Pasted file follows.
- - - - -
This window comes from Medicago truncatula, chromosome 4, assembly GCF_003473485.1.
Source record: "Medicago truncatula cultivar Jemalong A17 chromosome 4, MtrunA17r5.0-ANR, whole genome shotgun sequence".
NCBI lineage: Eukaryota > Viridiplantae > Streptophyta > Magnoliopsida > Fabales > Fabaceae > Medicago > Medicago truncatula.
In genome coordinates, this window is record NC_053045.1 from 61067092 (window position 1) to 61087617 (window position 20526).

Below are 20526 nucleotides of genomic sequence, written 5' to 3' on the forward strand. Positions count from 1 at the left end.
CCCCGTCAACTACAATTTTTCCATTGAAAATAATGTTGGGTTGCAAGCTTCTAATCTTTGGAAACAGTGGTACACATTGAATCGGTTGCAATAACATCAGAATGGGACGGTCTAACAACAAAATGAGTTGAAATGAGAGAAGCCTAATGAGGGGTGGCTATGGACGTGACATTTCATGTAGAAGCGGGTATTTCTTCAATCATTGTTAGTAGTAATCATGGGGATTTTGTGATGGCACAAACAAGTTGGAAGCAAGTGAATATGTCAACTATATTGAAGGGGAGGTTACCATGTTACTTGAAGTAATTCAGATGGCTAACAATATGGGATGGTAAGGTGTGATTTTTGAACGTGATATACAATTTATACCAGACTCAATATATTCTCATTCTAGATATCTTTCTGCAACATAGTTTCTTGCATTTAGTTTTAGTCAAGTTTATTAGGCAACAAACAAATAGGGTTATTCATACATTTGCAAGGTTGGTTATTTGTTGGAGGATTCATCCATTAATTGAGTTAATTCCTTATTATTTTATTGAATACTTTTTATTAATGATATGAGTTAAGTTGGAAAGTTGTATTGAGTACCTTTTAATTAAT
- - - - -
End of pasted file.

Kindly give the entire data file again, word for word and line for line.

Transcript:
This window comes from Medicago truncatula, chromosome 4, assembly GCF_003473485.1.
Source record: "Medicago truncatula cultivar Jemalong A17 chromosome 4, MtrunA17r5.0-ANR, whole genome shotgun sequence".
NCBI lineage: Eukaryota > Viridiplantae > Streptophyta > Magnoliopsida > Fabales > Fabaceae > Medicago > Medicago truncatula.
In genome coordinates, this window is record NC_053045.1 from 61067092 (window position 1) to 61087617 (window position 20526).

Below are 20526 nucleotides of genomic sequence, written 5' to 3' on the forward strand. Positions count from 1 at the left end.
CCCCGTCAACTACAATTTTTCCATTGAAAATAATGTTGGGTTGCAAGCTTCTAATCTTTGGAAACAGTGGTACACATTGAATCGGTTGCAATAACATCAGAATGGGACGGTCTAACAACAAAATGAGTTGAAATGAGAGAAGCCTAATGAGGGGTGGCTATGGACGTGACATTTCATGTAGAAGCGGGTATTTCTTCAATCATTGTTAGTAGTAATCATGGGGATTTTGTGATGGCACAAACAAGTTGGAAGCAAGTGAATATGTCAACTATATTGAAGGGGAGGTTACCATGTTACTTGAAGTAATTCAGATGGCTAACAATATGGGATGGTAAGGTGTGATTTTTGAACGTGATATACAATTTATACCAGACTCAATATATTCTCATTCTAGATATCTTTCTGCAACATAGTTTCTTGCATTTAGTTTTAGTCAAGTTTATTAGGCAACAAACAAATAGGGTTATTCATACATTTGCAAGGTTGGTTATTTGTTGGAGGATTCATCCATTAATTGAGTTAATTCCTTATTATTTTATTGAATACTTTTTATTAATGATATGAGTTAAGTTGGAAAGTTGTATTGAGTACCTTTTAATTAAT